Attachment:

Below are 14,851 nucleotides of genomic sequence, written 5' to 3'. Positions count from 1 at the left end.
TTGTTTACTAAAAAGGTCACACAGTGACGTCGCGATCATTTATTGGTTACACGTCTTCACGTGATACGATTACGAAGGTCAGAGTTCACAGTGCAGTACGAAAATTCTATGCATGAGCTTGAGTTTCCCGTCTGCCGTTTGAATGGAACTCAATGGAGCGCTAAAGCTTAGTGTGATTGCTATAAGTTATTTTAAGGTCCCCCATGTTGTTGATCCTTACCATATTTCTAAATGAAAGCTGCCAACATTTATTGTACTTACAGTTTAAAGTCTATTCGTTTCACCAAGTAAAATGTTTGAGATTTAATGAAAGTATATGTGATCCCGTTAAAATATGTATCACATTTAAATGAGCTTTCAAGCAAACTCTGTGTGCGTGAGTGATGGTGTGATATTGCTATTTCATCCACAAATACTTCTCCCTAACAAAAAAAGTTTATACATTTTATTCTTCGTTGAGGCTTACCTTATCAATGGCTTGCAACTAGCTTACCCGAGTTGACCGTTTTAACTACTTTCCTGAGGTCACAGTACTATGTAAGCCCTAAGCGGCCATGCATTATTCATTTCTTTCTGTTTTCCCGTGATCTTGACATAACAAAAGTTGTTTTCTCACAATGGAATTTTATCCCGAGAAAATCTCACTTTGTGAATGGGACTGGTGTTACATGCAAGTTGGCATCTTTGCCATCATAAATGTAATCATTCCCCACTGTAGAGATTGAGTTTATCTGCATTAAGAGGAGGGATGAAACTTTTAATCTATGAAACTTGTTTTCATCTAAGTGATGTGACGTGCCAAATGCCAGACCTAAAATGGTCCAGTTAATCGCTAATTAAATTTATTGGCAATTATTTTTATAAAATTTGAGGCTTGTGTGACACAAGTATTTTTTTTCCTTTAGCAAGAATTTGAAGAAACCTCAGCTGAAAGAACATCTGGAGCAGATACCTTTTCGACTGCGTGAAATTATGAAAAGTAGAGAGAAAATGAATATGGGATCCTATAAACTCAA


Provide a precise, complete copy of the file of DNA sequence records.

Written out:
Below are 14,851 nucleotides of genomic sequence, written 5' to 3'. Positions count from 1 at the left end.
TTGTTTACTAAAAAGGTCACACAGTGACGTCGCGATCATTTATTGGTTACACGTCTTCACGTGATACGATTACGAAGGTCAGAGTTCACAGTGCAGTACGAAAATTCTATGCATGAGCTTGAGTTTCCCGTCTGCCGTTTGAATGGAACTCAATGGAGCGCTAAAGCTTAGTGTGATTGCTATAAGTTATTTTAAGGTCCCCCATGTTGTTGATCCTTACCATATTTCTAAATGAAAGCTGCCAACATTTATTGTACTTACAGTTTAAAGTCTATTCGTTTCACCAAGTAAAATGTTTGAGATTTAATGAAAGTATATGTGATCCCGTTAAAATATGTATCACATTTAAATGAGCTTTCAAGCAAACTCTGTGTGCGTGAGTGATGGTGTGATATTGCTATTTCATCCACAAATACTTCTCCCTAACAAAAAAAGTTTATACATTTTATTCTTCGTTGAGGCTTACCTTATCAATGGCTTGCAACTAGCTTACCCGAGTTGACCGTTTTAACTACTTTCCTGAGGTCACAGTACTATGTAAGCCCTAAGCGGCCATGCATTATTCATTTCTTTCTGTTTTCCCGTGATCTTGACATAACAAAAGTTGTTTTCTCACAATGGAATTTTATCCCGAGAAAATCTCACTTTGTGAATGGGACTGGTGTTACATGCAAGTTGGCATCTTTGCCATCATAAATGTAATCATTCCCCACTGTAGAGATTGAGTTTATCTGCATTAAGAGGAGGGATGAAACTTTTAATCTATGAAACTTGTTTTCATCTAAGTGATGTGACGTGCCAAATGCCAGACCTAAAATGGTCCAGTTAATCGCTAATTAAATTTATTGGCAATTATTTTTATAAAATTTGAGGCTTGTGTGACACAAGTATTTTTTTTCCTTTAGCAAGAATTTGAAGAAACCTCAGCTGAAAGAACATCTGGAGCAGATACCTTTTCGACTGCGTGAAATTATGAAAAGTAGAGAGAAAATGAATATGGGATCCTATAAACTCAA